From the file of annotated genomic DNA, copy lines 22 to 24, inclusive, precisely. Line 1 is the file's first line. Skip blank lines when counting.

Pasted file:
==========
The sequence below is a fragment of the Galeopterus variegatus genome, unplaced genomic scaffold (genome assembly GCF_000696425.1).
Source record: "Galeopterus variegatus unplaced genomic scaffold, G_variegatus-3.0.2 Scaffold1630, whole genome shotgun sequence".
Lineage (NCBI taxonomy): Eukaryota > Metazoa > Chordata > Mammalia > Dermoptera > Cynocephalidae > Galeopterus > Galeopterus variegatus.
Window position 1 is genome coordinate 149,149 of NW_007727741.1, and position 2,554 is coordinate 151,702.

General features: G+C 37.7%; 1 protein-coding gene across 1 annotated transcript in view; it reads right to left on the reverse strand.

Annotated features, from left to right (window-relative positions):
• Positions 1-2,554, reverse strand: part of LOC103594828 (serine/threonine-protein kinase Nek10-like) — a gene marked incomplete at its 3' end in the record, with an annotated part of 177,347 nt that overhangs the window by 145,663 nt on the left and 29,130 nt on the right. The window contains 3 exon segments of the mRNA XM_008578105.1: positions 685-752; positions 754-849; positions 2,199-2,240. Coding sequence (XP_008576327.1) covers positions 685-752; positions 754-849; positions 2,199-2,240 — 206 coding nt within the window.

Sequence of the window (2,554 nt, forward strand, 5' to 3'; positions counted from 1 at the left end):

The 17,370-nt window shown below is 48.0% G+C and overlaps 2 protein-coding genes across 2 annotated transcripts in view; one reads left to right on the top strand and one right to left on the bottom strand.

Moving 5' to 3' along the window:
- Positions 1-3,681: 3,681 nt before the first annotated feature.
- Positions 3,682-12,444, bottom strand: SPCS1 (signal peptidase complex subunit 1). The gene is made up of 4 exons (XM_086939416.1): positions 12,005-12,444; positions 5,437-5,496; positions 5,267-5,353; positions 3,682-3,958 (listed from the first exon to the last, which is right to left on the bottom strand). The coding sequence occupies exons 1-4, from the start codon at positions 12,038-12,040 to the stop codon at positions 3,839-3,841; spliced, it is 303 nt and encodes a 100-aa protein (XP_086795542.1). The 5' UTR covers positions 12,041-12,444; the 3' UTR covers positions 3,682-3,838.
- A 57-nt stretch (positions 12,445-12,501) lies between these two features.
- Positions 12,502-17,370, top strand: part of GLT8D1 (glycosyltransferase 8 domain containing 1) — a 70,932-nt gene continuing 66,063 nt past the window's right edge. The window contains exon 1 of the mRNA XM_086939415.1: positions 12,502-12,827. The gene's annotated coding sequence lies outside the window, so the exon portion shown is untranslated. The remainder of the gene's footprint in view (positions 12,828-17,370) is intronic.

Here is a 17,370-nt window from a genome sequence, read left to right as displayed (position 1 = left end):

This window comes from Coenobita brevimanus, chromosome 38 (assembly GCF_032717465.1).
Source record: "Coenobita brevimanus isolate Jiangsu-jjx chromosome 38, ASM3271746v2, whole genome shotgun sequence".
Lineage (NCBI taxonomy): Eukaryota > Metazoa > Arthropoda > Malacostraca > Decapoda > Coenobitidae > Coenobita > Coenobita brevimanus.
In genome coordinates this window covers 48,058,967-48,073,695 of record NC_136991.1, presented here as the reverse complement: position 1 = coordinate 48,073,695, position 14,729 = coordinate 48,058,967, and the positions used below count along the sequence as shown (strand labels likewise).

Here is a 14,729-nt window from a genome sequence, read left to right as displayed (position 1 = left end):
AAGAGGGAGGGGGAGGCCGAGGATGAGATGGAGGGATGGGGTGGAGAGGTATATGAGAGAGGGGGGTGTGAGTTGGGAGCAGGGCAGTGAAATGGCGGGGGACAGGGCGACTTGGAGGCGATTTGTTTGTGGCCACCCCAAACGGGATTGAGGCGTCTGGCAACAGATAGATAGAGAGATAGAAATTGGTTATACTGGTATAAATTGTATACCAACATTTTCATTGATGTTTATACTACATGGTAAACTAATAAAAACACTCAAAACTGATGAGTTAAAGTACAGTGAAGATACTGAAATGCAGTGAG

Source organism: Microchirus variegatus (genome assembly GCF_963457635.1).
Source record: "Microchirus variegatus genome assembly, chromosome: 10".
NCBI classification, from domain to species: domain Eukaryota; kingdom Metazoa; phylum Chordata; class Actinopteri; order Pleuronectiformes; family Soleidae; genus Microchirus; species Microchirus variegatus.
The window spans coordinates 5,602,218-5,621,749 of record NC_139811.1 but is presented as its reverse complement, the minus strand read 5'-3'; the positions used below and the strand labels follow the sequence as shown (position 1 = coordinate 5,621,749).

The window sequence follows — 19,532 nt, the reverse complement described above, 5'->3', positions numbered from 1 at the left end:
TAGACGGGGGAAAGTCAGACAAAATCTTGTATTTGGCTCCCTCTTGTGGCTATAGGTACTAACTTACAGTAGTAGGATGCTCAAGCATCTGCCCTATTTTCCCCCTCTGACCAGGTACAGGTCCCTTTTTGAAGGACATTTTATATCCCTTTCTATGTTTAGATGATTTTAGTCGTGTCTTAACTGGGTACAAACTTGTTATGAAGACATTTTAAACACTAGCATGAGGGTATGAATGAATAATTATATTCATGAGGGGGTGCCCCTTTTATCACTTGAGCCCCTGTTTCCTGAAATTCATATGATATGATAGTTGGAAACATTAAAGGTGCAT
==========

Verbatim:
Source organism: Microchirus variegatus (genome assembly GCF_963457635.1).
Source record: "Microchirus variegatus genome assembly, chromosome: 10".
NCBI classification, from domain to species: domain Eukaryota; kingdom Metazoa; phylum Chordata; class Actinopteri; order Pleuronectiformes; family Soleidae; genus Microchirus; species Microchirus variegatus.